And we have to remember the Scenic Vision is a concept design. Though it follows the traditional two-box design, the concept has been fitted with rear-opening suicide doors and sees the deletion of the B-pillar. Quite whether those will make it to the final product would appear unlikely. And of course, it sits on massive 21-inch aerodynamic wheels.
Pretty impressive, isn’t it. Access to the four-seat interior of the Scenic Vision is done by pressing a touch-sensitive Renault logo panel where the B-pillar should be. Sustainability is what the interior is all about, highlighted by the materials used and the composition of the floor; the latter is made from 100% recycled plastics from food packaging and industrial waste.
Not surprisingly, no leather is used in the cabin, simply due to Renault’s focus on recycled materials. White is the dominant colour, a direct result of the elimination of dyes in the fabrics, which in turn are made entirely from recycled plastics.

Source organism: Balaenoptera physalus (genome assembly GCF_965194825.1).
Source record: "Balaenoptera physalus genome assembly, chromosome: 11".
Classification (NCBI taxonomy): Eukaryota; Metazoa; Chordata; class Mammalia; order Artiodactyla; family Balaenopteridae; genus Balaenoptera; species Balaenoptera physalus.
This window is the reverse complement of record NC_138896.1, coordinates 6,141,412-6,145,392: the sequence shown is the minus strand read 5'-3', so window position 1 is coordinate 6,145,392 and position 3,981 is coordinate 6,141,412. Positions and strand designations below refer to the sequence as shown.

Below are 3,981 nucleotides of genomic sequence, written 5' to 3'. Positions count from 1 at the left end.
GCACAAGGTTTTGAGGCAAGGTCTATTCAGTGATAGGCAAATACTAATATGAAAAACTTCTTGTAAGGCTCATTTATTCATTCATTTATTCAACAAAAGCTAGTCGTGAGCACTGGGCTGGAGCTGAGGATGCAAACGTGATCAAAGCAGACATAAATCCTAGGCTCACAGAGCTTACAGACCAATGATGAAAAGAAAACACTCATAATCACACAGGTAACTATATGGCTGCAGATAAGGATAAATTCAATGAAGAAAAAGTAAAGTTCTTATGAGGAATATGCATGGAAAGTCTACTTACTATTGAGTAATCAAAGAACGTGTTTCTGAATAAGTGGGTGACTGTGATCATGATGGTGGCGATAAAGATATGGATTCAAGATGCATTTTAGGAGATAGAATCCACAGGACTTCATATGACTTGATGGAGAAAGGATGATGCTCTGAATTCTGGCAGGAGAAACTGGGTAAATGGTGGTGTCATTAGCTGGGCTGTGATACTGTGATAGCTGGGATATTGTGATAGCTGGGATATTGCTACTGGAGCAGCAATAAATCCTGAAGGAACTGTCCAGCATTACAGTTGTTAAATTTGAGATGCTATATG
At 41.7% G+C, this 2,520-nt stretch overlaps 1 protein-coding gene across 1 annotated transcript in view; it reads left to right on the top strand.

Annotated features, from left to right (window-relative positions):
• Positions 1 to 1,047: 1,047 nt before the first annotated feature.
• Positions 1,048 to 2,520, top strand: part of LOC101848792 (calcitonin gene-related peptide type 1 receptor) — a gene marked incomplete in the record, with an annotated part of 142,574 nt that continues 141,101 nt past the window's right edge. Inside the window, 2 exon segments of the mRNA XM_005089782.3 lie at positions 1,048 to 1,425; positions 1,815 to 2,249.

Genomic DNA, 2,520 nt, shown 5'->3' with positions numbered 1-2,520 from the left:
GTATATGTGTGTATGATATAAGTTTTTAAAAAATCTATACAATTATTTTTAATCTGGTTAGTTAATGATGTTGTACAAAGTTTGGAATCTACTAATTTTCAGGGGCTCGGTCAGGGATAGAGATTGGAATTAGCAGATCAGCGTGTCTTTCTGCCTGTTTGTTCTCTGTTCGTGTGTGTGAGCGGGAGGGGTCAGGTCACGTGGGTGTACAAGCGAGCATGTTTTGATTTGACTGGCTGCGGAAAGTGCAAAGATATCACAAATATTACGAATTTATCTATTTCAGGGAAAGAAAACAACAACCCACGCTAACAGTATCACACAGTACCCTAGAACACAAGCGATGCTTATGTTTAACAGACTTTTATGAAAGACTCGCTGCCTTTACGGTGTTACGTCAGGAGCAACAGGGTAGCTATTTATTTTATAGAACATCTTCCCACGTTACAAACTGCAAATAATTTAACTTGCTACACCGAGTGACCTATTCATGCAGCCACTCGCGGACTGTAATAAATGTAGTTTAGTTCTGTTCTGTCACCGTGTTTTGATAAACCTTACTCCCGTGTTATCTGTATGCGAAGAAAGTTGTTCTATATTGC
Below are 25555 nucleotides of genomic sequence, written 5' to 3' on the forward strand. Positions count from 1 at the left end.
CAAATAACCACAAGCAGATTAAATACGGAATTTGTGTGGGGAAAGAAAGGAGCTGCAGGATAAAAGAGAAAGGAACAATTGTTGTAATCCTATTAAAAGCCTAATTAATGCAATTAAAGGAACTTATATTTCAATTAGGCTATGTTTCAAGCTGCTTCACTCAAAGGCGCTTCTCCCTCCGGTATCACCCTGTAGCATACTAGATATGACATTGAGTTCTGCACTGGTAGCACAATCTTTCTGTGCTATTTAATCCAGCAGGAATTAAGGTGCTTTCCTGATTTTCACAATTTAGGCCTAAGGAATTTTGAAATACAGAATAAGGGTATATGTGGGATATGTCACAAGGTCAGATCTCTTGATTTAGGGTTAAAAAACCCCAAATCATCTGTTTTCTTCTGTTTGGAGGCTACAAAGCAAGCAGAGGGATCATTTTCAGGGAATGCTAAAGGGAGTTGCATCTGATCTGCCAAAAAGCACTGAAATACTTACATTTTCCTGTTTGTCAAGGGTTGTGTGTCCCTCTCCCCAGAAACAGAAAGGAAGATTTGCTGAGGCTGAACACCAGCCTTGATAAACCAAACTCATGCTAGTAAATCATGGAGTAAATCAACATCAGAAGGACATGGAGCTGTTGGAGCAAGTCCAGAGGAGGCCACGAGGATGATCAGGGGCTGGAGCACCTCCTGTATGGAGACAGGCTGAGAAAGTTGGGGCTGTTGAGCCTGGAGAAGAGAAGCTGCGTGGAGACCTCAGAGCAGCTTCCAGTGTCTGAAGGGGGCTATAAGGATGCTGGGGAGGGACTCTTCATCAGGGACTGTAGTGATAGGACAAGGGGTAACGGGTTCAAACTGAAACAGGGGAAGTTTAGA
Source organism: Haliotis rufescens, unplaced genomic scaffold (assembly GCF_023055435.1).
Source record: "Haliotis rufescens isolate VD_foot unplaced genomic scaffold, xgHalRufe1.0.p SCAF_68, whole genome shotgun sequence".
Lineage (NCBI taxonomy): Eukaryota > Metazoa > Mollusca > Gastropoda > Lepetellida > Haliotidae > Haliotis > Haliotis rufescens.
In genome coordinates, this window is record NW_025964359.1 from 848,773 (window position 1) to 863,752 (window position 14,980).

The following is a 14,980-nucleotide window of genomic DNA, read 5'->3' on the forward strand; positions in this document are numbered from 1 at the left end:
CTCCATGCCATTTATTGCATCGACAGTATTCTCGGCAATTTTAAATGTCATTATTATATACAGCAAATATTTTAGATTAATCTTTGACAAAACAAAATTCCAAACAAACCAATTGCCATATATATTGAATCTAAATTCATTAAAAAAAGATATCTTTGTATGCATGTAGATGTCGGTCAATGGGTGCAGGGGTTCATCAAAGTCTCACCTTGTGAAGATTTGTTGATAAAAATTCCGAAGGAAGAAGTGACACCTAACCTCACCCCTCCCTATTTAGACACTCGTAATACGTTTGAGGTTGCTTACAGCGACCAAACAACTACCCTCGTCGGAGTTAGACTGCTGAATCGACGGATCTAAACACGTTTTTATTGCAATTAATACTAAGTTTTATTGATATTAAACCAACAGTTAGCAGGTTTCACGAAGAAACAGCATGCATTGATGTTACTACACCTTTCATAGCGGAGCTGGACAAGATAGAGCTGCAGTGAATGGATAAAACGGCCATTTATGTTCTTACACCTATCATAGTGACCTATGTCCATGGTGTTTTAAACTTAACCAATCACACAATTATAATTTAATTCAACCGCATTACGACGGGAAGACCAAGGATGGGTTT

Of course, there is colour in the cabin, but this is created by the use of dichroic panelling. Dichroic panelling? Yup. This has the ability to split light into distinct beams of different wavelengths. The result creates a natural rainbow-like pattern of colour that shifts depending on the angle it is viewed from.
The concept SUV also uses facial recognition software which will automatically readjust the seat positions, infotainment preferences, music and more as soon as it identifies the driver and passengers entering the car.
And in place of the now traditional single large central touchscreen, the Scenic Vision features four ‘widget’ style small screens which are totally customisable. There’s also a display in the centre of the steering wheel. In fact, Renault says there are ten ‘widget’ displays dotted around the cabin to control various functions.